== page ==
Tuesday, February 7, 2012

Encouraging High Self-Esteem

Self-esteem is an integral part of your child’s development, as well as the basis for healthy social skills.

Self-esteem is defined as a person’s feeling of self-worth, or a person’s view of his or her competency. Children with high self-esteem feel substantial worth, and believe themselves to be good and capable. On the other hand, children with low self-esteem think they are useless and that others do not care how they behave and perform.

The role of healthy self-esteem cannot be stressed enough. How your child views his/her worth will play a role in how he/she performs in school, deals with mistakes and failures, motivates self, and interacts with peers.

In adolescence, your child’s self-esteem will influence his or her resistance to risky behaviors, such as alcohol consumption, cigarette smoking, drug use, and sex. While high self-esteem is associated with an overall sense of well-being during adolescence, low self-esteem is related to risk behaviors and negative developmental outcomes. For example, adolescents with low self-esteem are at high risk for attempting suicide. Studies have shown that adolescents with low self-esteem have elevated levels of suicidal ideation and negative expectations of the future.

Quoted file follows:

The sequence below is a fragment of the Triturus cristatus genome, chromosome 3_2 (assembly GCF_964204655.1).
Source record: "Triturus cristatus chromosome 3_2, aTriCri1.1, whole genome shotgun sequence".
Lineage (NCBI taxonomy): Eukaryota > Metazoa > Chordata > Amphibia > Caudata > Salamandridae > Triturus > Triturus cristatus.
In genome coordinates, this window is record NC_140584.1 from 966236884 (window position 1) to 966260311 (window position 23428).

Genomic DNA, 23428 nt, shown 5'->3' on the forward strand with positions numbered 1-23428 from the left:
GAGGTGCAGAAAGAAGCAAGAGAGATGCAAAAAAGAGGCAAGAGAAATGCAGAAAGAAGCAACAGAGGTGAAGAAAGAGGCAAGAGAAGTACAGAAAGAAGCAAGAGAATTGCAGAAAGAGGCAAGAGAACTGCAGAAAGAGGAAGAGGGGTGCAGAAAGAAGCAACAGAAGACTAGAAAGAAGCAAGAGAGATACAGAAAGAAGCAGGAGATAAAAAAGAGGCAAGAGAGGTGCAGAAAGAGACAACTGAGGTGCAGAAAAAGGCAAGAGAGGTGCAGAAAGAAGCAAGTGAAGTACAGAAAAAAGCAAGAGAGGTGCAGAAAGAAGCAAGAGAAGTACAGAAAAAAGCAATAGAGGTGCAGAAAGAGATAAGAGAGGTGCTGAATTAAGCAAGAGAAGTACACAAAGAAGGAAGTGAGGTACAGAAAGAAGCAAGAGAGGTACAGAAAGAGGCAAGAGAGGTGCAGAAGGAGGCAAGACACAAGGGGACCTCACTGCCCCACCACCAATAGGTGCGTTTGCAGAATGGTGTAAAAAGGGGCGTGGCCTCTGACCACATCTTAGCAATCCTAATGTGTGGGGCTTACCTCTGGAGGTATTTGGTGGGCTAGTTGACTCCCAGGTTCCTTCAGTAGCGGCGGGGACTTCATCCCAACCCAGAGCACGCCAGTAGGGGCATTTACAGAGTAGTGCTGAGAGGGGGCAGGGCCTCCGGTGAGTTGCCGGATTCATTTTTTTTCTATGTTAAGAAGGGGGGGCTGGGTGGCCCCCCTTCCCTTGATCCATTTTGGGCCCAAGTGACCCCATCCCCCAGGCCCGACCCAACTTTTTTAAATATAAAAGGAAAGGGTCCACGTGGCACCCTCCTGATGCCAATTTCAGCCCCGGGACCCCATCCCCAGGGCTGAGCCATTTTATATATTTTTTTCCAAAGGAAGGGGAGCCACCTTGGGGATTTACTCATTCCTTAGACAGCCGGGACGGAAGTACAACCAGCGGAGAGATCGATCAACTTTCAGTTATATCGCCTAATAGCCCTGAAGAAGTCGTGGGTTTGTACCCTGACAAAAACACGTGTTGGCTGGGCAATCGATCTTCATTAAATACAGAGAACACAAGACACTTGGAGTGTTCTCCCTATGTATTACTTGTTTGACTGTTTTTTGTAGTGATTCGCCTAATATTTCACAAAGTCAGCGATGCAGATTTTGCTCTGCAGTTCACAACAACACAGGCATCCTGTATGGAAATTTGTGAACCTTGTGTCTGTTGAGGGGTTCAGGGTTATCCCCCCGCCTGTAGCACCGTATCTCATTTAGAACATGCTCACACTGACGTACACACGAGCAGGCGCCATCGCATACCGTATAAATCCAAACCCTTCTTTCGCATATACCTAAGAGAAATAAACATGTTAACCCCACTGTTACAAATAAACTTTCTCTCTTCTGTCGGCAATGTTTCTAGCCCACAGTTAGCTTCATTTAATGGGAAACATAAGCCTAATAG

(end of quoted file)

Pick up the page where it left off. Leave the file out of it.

According to research at the Florida State University, parents who have boys with low self-esteem at age 11 were 1.6 times more likely to meet the criteria for drug dependence nine years later than other children. These findings are a wake up call to parents and other adults who interact with children.

Characteristics of children with HIGH self-esteem:
 Make friends easily
 Show enthusiasm for new activities
 Are cooperative and follow age-appropriate rules
 Control their behavior
 Play by themselves and with other children
 Like to be creative and have their own ideas
 Are happy

Characteristics of children with LOW self-esteem:
 Don’t believe they can do things well
 Fear interactions with other children
 Don’t share ideas
 Are sad

Parents can help their children to build high self-esteem from a very early age. The simplest ways include: praising your child’s efforts and successes however small, providing warmth and affection, being supportive, showing interest in your child’s activities, using positive enforcement, and being patient when your child learns new skills.

Robert Brooks, PhD, assistant professor of psychology at the Harvard Medical School, offers these strategies to parents to foster a healthy self-esteem:

1. Provide opportunities to make choices, decisions, and solve problems.
A belief that one has some control of their environment leads to high self-esteem.

2. Help develop responsibility and make a contribution.
Assuming responsibility that makes one feel capable and making a contribution boosts self-esteem.

3. Offer encouragement and positive feedback.
Self-esteem is nurtured when adults communicate appreciation and encouragement to children.

4. Help establish self-discipline.
Ability to reason and reflect on one’s behavior and its impact on others helps in developing a high self-esteem.

5. Teach to deal with mistakes and failure.
The fear of making mistakes and feeling embarrassed is a potent obstacle to challenges and taking appropriate risks, and thus achieving positive self-esteem.

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